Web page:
How a USA can protect your company

How a USA can protect your company

Previous articles in this column have given readers tips and tactics to protect your money, your family and your estate. In this article, I want to talk about protecting your company.  You likely have money, time (and maybe even blood, sweat and tears) invested in your company so it’s important to consider a protection plan for your business.

Shareholder disputes and disagreements can be devastating to a company. Whether you co-own a company with your spouse, relatives or friends, there are many obstacles that can threaten shareholder relationships. Finding ways to minimize these obstacles is important to your company’s success.

A useful corporate tool to help protect against these types of disturbances among shareholders is a Unanimous Shareholder Agreement (or USA.) Like the name suggests, a USA is an agreement between all of the shareholders in a corporation. A USA is like a manual that sets the rules for the shareholders.

Alberta’s Business Corporations Act (Act) governs our province’s corporations. The Act sets out minimum requirements and standards every Alberta company must follow. By entering into a USA, shareholders can depart from the Act and decide their own governance rules.

USAs can be quite lengthy but they often cover a wide range of foreseeable events. The terms in your USA will be unique to your corporation and its shareholders.

Here are some important topics and questions to consider when planning a USA:

  1. Who makes the decisions? A USA sets out the rights and responsibilities of the shareholders. It outlines what corporate decisions belong to the shareholders and which ones are made by the directors. A USA may restrict the authority given to directors under the Act and give the important decision-making powers to the shareholders.
  2. How are decisions made? Depending on the nature of the question, a decision might require the unanimous consent of the shareholders. For example, when deciding whether a company takes out a loan to help with financing. On the other hand, a decision might only require a majority of shareholder votes to pass.
  3. Triggering events. What happens to a shareholder’s shares on the following events?
  • Death
  • Mental or Physical Incapacity
  • Divorce
  • Bankruptcy

These are often called “triggering events” and they can cause confusion and disagreement among shareholders. Triggering events are stressful without having to negotiate and navigate their impact on a company. Planning ahead and setting out what happens to a shareholder’s shares on the occurrence of these events will help establish clarity and certainty.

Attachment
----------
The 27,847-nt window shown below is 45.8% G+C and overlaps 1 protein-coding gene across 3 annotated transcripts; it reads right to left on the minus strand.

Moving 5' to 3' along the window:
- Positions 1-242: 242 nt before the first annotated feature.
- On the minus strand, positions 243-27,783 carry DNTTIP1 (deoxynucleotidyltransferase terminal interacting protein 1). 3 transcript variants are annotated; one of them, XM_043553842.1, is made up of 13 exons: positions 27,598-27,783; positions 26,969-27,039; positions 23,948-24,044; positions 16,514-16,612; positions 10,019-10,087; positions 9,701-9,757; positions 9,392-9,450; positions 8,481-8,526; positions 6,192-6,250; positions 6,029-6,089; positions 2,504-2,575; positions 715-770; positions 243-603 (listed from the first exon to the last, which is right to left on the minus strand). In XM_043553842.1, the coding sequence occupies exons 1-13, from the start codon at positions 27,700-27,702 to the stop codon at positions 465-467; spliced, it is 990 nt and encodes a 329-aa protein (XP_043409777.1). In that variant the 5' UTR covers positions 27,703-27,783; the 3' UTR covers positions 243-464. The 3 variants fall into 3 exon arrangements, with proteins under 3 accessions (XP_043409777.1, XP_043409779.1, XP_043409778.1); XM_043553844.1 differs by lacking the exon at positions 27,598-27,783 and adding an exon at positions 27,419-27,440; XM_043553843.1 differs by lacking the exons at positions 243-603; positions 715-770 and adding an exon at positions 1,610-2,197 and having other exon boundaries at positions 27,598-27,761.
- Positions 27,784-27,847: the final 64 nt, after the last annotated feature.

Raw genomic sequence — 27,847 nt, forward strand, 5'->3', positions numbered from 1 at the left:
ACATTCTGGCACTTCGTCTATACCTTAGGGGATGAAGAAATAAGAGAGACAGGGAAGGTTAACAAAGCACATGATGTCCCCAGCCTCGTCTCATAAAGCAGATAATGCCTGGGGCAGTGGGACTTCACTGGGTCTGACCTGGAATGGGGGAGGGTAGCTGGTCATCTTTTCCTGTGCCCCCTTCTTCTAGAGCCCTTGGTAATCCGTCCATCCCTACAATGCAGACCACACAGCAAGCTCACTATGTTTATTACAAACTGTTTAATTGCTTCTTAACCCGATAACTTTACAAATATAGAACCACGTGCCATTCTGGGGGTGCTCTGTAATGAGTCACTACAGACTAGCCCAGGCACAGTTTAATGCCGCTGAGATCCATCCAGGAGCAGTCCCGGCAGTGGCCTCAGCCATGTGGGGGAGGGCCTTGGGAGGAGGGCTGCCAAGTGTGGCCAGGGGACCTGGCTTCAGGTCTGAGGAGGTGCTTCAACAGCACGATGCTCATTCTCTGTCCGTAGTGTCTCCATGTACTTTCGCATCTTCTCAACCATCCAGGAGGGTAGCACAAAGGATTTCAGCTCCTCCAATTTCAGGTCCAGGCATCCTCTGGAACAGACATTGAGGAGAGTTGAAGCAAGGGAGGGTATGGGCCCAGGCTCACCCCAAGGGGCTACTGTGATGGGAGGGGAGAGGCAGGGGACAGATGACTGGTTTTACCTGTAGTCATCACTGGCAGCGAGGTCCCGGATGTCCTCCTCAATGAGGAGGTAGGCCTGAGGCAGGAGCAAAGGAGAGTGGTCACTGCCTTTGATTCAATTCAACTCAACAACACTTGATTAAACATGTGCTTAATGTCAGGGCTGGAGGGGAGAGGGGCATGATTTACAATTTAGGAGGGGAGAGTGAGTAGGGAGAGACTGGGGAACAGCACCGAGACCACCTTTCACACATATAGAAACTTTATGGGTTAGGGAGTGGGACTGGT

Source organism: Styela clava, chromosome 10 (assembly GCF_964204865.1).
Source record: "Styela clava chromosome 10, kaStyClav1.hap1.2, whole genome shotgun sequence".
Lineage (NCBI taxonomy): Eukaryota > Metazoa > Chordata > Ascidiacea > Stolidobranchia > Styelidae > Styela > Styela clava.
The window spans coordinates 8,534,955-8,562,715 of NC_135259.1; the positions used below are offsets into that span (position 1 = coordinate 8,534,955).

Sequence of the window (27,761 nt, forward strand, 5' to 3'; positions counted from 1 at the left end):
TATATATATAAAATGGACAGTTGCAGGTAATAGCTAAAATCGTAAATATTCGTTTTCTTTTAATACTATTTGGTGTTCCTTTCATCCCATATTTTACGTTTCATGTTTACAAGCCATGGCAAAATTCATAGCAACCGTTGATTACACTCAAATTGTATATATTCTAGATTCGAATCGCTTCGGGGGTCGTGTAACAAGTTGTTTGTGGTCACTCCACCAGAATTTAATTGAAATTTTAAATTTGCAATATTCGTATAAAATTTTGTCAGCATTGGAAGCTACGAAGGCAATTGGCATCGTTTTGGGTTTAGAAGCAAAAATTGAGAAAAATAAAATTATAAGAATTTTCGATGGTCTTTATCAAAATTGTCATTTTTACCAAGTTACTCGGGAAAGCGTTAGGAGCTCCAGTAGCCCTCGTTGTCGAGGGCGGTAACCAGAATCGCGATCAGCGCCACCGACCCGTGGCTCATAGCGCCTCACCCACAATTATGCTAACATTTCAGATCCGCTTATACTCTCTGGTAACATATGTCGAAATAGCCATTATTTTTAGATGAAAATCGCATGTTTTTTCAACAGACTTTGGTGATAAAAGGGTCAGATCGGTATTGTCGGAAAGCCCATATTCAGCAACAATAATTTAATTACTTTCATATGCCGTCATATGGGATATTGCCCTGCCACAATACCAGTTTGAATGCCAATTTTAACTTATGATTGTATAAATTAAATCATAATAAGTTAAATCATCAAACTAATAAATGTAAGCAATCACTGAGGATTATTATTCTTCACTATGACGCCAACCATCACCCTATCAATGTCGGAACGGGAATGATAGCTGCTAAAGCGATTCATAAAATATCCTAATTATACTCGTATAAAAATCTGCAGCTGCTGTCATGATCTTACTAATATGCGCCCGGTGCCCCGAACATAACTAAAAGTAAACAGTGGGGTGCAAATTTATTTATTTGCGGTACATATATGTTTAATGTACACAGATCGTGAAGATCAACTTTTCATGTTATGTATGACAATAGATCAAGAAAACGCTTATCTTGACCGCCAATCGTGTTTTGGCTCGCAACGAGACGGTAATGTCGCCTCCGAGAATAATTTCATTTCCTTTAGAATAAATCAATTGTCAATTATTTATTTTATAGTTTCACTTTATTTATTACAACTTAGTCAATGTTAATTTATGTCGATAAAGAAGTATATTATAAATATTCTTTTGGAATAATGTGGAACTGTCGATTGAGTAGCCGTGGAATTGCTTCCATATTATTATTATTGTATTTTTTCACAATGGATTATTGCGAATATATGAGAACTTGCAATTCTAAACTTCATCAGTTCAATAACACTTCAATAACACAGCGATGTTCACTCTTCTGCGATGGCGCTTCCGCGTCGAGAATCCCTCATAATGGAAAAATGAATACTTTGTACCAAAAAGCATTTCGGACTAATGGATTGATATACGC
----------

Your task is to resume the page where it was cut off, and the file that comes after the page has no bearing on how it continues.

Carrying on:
1. Appropriate Dispute Resolution. What happens when shareholders can’t agree? Court is a time-consuming, expensive and emotionally draining system. Court is also a place where matters are open to the public. A nasty and public shareholder dispute can harm your business. A USA can provide for other methods of dispute resolution such as mediation, collaboration and if all else fails, arbitration. Finding ways to keep shareholder disputes out of the Courtroom will be beneficial to your company.
  2. Valuating Shares: Whether a triggering event occurs or a shareholder wants out of the company, how the shares are valuated is often a contentious issue. With the help of a USA and your company’s accountant, a valuation method can be set in advance to set clear guidelines for departing shareholders.

Planning a USA doesn’t have to be intimidating. Talk to your lawyer and accountant to see if your company could benefit from a USA. Your professional advisors will guide you through the USA process to ensure your company is well protected. Some thoughtful planning now will save you time, stress and money down the road because prevention is easier than finding a cure.

 

 

 

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Hilary Pritchard
Hilary Pritchard helps you navigate the turning points of life. She is a Student-at-Law with Pritchard & Co. Law Firm, LLP. Contact Hilary at (403) 527-4411 or at hpritchard@pritchardandco.com